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Friday, October 18, 2013

Dear Jeannie: Adult Bullies and Star-Crossed Relationships Types

Dear Jeannie,

I think I've raised a bully! Rian is a stubborn girl with an outlandish goal (of becoming a warrior among her people). When her parents sensibly downplayed this--or ignored it--she dug in her heels and lashed out against other children. Especially children who "got" the training she wanted. Even as she grows older and learns to curb some of her temper, she doesn't seem to care about others. Some consistent core adjectives are selfish, angry, argumentative, and violent. She's the oldest of several girls, and I have one sister and one friend willing fight against her, though her influence on the rest of her siblings is disruptive. But she resists change in herself as much as in her circumstances. Just because she has been mean during most of her childhood, that doesn't mean she has to stay this mean, does it? As a writer (using parents, teachers, friends, enemies, etc.), what can I do to end her bullying ways?

Frustrated in Finley

Dear Frustrated,

Children who've been deprived of what they wanted most in the world (whether through poverty, circumstance, etc) can often grow embittered toward those who have things handed to them on a silver platter. It's classic of the dichotomy between the haves and the have nots. She would need consistent encouragement and support toward meeting her dreams and validating her losses while playing up the blessings and strengths she does have in order to curb her bullying tendencies. Bullies don't always have to grow up to be adult bullies (though they can). She might always have a leaning toward a vice like passive-aggressiveness, for an example, but not outright meanness. One word of caution, though. You've portrayed her very negatively, and hopefully you've given her some redeeming qualities to go along with those horrid core values. And if you let the reader glimpse that she actually does care about people but wears a mask of disdain and indifference to cover up that vulnerability, then she'll be much more likable. Thanks for writing in!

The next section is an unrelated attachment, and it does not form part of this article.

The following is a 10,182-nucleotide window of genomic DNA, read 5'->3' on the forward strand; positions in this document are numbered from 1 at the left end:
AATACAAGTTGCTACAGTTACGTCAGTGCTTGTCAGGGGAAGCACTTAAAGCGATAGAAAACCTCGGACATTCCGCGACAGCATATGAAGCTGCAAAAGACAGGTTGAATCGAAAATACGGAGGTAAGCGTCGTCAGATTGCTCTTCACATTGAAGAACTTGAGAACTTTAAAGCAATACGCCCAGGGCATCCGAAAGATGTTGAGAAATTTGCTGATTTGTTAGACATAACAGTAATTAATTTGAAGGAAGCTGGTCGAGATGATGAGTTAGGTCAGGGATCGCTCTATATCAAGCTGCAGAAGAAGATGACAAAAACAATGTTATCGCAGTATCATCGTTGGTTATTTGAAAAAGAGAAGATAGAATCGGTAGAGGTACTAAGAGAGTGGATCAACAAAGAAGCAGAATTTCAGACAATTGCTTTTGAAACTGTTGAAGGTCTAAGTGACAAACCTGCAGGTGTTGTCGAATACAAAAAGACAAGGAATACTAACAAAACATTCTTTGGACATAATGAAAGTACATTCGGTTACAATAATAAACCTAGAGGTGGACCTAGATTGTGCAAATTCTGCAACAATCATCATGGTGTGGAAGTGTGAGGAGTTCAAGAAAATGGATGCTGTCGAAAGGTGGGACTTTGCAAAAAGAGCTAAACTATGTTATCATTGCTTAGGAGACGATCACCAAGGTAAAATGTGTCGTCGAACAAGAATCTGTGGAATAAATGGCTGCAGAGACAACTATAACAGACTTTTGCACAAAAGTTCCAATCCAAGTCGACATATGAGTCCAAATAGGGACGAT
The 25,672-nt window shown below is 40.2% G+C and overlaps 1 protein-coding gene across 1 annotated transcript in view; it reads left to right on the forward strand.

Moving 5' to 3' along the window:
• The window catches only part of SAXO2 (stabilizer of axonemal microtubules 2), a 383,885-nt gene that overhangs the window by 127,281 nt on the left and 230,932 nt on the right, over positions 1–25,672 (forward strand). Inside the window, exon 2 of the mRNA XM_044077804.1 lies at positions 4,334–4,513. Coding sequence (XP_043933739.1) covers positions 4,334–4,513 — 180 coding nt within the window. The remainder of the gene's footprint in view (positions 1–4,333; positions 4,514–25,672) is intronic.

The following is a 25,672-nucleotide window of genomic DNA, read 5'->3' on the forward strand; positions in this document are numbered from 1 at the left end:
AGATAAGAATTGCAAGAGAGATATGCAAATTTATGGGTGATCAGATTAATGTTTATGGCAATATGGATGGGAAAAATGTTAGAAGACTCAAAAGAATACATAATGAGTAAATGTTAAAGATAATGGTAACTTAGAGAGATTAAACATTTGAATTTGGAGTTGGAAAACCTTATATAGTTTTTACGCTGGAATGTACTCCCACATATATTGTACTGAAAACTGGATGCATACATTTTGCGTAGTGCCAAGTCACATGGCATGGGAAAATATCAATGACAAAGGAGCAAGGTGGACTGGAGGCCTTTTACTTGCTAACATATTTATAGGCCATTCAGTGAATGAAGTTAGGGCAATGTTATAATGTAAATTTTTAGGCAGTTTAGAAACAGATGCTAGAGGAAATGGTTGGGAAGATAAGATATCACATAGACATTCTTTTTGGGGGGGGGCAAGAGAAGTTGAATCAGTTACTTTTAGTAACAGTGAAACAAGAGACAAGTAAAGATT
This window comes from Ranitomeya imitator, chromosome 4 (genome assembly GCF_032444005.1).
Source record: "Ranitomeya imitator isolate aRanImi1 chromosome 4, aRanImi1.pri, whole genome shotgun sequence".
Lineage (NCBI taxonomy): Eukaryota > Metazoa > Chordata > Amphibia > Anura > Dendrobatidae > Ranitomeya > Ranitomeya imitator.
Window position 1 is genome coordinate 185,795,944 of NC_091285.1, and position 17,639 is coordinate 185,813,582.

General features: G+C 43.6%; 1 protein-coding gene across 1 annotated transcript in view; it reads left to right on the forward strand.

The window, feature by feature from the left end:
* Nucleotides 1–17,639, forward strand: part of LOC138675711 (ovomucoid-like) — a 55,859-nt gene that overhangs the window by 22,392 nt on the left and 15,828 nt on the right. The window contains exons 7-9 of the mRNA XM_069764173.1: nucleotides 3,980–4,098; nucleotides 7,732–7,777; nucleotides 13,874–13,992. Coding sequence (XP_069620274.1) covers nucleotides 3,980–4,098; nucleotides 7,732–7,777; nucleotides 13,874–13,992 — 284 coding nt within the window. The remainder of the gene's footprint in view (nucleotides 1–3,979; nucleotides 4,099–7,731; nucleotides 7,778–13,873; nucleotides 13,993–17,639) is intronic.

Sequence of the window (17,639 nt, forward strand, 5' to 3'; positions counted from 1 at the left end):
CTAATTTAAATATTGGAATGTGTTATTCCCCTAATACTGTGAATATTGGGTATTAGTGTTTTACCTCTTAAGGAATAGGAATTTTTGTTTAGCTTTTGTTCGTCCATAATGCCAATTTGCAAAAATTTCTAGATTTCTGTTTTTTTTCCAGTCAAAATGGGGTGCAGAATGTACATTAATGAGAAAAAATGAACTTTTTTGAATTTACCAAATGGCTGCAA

Dear Jeannie,

Fiona is an organized, disciplined ENTJ who has been governing her family and managing politics behind her allies and enemies' backs for years. Her story starts when she is forced to marry the leader of the family responsible for her brother's death. This leader, Liam, is a loud, messy ESFP whose open-handed laissez-faire approach to his rule depends on the affection and good intentions of his people. Liam and Fiona don't hit it off, to say the least. There's a lot of room for conflict here, it seems, but where are they going to find common ground or mutual respect?? 


Dear Anonymous,

You have picked some polar opposite personalities, haven't you? But the good news is that there is truth to the old adage of opposites attract. They are both extroverted, which translates into them probably both having quite a few friends and extracurricular activities they enjoy, which would be their saving grace, at least in the beginning. It's helpful for them to see their own flaws that they bring to the table, such as Liam realizing he's not quite as organized or thoughtful as Fiona, and how her strengths (like planning ahead) might benefit him and his rule. Even if he doesn't see this himself, an interesting scene could be someone else singing her praises, which opens his eyes. Vice-versa for Fiona. And if Liam was not behind the hit on her brother or didn't approve of the way that went down, this would also aid in softening her (once she realizes it). Liam (as an F) would benefit from hearing praise from her, so if there was one thing she could begrudgingly admire and let him know, this would go a long way for him. Good luck with these two!

Got Questions?

Post your question anonymously below, using monikers like Sleepless in Seattle or Lost in LA. I'll post my answers in a future Dear Jeannie column.